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M4, especially in BP. It is my current favorite, having just arrived at DAG for a complete service!

Quote:
Originally Posted by philipus View Post
It is, simply put, a sublime camera. Quiet, uncluttered and understated.
That is it!
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Old 04-16-2014   #21
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Personally I have been thinking about the same possibility recently. I love the look of M4 and the fact that they are 100g lighter than M6-TTL. And I can save some bucks for another lens if I change to M4.
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Old 04-16-2014   #22
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That is it!
and I see our M4s are 274 numbers apart.
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Old 04-16-2014   #23
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Buy the m4..
But that said..
After I got my m6..
My M3 lay fallow..
Why..the meter..pure and simple..
As I hate guessing light and wasting frames..
But that said..
When I got my GH1..
Both the Leica M's..
Just sit unused..for years now..
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Old 04-16-2014   #24
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To those who can predictably meter the light with their eyes, my hat's off to you, but for me a camera without a meter is just a waste of film. It takes enough time to make a good print from a good negative,let alone an iffy exposure.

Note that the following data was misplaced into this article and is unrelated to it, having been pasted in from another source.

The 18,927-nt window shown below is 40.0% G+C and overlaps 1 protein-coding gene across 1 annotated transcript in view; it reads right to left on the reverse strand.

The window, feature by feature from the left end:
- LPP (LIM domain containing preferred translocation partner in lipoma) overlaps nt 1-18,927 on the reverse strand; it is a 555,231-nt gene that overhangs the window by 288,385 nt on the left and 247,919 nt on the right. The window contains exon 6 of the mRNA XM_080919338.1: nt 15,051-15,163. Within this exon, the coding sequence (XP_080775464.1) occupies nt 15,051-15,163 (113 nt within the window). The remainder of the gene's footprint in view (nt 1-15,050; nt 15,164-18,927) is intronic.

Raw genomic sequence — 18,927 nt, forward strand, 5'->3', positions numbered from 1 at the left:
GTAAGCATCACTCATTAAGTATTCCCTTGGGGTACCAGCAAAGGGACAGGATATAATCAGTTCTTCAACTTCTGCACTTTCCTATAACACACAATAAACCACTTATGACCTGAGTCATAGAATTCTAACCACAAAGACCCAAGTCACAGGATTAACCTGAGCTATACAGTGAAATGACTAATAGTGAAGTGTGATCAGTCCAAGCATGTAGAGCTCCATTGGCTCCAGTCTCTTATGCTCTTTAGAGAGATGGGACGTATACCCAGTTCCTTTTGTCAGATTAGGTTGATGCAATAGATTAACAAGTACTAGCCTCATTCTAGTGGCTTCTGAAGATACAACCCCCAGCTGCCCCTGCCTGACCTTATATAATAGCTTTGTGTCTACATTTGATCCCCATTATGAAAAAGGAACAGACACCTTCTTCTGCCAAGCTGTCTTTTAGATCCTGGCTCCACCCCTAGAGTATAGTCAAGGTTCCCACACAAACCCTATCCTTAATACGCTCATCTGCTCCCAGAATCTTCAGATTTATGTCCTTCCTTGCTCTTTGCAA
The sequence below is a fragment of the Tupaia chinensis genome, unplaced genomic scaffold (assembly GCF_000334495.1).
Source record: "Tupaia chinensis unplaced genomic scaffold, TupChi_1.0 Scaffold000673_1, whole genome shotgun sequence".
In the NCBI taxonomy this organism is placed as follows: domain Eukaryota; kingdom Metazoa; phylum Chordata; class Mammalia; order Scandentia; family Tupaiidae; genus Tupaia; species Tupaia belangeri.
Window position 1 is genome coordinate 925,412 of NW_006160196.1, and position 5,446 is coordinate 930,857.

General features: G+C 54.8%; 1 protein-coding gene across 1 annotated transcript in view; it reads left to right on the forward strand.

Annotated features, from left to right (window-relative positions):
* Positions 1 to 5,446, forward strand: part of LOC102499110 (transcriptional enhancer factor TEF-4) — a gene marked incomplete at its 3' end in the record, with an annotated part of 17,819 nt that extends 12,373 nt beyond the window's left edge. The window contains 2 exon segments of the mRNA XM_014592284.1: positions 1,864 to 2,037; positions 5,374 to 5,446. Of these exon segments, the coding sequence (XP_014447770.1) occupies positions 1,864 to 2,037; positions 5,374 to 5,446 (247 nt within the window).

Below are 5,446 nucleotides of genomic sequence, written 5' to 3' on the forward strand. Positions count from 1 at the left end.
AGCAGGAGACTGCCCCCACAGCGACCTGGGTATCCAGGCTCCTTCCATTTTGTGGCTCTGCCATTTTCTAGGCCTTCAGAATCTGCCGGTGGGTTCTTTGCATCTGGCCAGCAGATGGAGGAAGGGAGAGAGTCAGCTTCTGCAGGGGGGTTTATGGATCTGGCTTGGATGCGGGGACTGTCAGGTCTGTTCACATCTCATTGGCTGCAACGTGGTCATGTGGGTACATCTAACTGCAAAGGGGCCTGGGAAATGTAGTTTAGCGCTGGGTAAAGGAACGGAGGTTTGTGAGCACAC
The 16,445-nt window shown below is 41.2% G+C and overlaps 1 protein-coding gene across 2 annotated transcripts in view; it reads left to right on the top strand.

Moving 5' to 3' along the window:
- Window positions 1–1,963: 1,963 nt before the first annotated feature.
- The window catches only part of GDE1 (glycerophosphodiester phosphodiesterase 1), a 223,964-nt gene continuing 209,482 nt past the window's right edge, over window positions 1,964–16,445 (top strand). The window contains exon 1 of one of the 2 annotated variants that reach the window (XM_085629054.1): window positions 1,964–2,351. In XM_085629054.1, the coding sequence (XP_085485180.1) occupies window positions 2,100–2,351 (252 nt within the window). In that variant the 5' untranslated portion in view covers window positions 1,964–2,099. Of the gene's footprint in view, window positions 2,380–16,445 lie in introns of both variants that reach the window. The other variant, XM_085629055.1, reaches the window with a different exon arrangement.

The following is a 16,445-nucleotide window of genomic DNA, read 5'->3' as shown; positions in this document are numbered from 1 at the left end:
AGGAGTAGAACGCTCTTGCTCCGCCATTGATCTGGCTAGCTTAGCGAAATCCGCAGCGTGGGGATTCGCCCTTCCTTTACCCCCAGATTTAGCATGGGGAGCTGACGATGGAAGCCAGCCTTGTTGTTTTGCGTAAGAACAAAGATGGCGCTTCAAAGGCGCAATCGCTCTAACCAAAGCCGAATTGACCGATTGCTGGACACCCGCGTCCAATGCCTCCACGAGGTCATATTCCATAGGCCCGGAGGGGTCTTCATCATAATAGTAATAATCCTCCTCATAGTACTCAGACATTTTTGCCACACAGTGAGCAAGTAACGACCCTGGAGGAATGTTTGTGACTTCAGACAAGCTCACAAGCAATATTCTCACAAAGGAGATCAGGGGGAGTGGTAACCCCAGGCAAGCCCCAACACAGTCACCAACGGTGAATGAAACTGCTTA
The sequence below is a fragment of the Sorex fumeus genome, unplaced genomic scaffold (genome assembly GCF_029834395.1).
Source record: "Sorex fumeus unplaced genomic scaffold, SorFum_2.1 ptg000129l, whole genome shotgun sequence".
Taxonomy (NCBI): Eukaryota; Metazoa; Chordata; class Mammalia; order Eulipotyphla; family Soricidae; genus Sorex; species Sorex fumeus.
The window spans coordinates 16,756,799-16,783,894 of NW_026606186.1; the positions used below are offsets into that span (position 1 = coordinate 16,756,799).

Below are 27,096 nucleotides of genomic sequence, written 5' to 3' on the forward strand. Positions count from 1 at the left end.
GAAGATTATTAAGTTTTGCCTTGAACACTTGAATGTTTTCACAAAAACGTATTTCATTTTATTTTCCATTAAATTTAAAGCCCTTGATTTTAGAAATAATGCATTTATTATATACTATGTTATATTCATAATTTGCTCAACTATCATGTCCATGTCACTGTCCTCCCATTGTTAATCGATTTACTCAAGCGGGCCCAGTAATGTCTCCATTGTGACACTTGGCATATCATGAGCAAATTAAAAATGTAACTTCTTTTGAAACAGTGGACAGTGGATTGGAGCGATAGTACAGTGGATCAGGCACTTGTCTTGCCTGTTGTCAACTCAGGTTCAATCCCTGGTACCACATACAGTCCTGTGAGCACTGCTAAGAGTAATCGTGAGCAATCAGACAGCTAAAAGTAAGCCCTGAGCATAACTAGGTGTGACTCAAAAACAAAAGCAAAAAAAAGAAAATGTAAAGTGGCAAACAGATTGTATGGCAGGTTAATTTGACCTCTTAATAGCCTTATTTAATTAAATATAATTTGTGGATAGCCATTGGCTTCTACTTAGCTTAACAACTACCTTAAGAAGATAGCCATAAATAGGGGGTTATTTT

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Old 04-16-2014   #25
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To those who can predictably meter the light with their eyes, my hat's off to you, but for me a camera without a meter is just a waste of film. It takes enough time to make a good print from a good negative,let alone an iffy exposure.
Peter

If I only shot B&W, I could do without a meter--and usually do. But I shoot color slides a lot, and it's a waste to have anything but perfect exposure (or as close to perfect as I can get).

I think the whole notion of blinking lights being distracting is overblown too. I don't find my M6 distracting. And if I ever do, I can always just take the battery out. I love my M2, but it just makes more sense for me to use my M6 when a meter is useful.